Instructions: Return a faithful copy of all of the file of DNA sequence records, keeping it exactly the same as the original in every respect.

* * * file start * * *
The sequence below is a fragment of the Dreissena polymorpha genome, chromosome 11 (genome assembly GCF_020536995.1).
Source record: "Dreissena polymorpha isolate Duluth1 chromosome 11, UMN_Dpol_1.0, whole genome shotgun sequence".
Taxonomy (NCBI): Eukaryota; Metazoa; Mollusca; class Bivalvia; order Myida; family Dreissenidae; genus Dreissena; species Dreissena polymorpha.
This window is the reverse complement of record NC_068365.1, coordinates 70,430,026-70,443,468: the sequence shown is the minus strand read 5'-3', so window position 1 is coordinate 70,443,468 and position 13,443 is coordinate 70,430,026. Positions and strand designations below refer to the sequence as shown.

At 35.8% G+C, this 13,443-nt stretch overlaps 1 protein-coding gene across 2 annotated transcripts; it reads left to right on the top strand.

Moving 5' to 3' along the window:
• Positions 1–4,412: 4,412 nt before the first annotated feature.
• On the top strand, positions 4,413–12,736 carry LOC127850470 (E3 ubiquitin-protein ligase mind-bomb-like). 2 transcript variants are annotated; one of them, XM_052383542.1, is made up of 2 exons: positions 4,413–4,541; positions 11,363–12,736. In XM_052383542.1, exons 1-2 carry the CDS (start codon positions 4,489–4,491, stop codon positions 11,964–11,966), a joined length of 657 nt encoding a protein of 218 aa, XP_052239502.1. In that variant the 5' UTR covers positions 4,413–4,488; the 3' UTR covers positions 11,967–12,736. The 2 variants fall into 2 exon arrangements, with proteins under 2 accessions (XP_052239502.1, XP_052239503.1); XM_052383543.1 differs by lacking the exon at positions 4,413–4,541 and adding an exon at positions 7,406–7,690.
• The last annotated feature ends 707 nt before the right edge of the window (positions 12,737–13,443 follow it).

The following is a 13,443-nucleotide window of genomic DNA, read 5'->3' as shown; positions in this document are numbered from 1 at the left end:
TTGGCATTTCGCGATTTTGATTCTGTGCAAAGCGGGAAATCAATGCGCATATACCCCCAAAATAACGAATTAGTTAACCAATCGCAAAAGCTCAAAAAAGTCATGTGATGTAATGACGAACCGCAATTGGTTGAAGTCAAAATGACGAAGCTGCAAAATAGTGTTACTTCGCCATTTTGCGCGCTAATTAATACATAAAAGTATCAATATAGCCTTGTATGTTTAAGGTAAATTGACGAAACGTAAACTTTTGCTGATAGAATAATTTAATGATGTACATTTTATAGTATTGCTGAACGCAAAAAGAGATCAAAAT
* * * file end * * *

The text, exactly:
The sequence below is a fragment of the Dreissena polymorpha genome, chromosome 11 (genome assembly GCF_020536995.1).
Source record: "Dreissena polymorpha isolate Duluth1 chromosome 11, UMN_Dpol_1.0, whole genome shotgun sequence".
Taxonomy (NCBI): Eukaryota; Metazoa; Mollusca; class Bivalvia; order Myida; family Dreissenidae; genus Dreissena; species Dreissena polymorpha.
This window is the reverse complement of record NC_068365.1, coordinates 70,430,026-70,443,468: the sequence shown is the minus strand read 5'-3', so window position 1 is coordinate 70,443,468 and position 13,443 is coordinate 70,430,026. Positions and strand designations below refer to the sequence as shown.

At 35.8% G+C, this 13,443-nt stretch overlaps 1 protein-coding gene across 2 annotated transcripts; it reads left to right on the top strand.

Moving 5' to 3' along the window:
• Positions 1–4,412: 4,412 nt before the first annotated feature.
• On the top strand, positions 4,413–12,736 carry LOC127850470 (E3 ubiquitin-protein ligase mind-bomb-like). 2 transcript variants are annotated; one of them, XM_052383542.1, is made up of 2 exons: positions 4,413–4,541; positions 11,363–12,736. In XM_052383542.1, exons 1-2 carry the CDS (start codon positions 4,489–4,491, stop codon positions 11,964–11,966), a joined length of 657 nt encoding a protein of 218 aa, XP_052239502.1. In that variant the 5' UTR covers positions 4,413–4,488; the 3' UTR covers positions 11,967–12,736. The 2 variants fall into 2 exon arrangements, with proteins under 2 accessions (XP_052239502.1, XP_052239503.1); XM_052383543.1 differs by lacking the exon at positions 4,413–4,541 and adding an exon at positions 7,406–7,690.
• The last annotated feature ends 707 nt before the right edge of the window (positions 12,737–13,443 follow it).

The following is a 13,443-nucleotide window of genomic DNA, read 5'->3' as shown; positions in this document are numbered from 1 at the left end:
TTGGCATTTCGCGATTTTGATTCTGTGCAAAGCGGGAAATCAATGCGCATATACCCCCAAAATAACGAATTAGTTAACCAATCGCAAAAGCTCAAAAAAGTCATGTGATGTAATGACGAACCGCAATTGGTTGAAGTCAAAATGACGAAGCTGCAAAATAGTGTTACTTCGCCATTTTGCGCGCTAATTAATACATAAAAGTATCAATATAGCCTTGTATGTTTAAGGTAAATTGACGAAACGTAAACTTTTGCTGATAGAATAATTTAATGATGTACATTTTATAGTATTGCTGAACGCAAAAAGAGATCAAAAT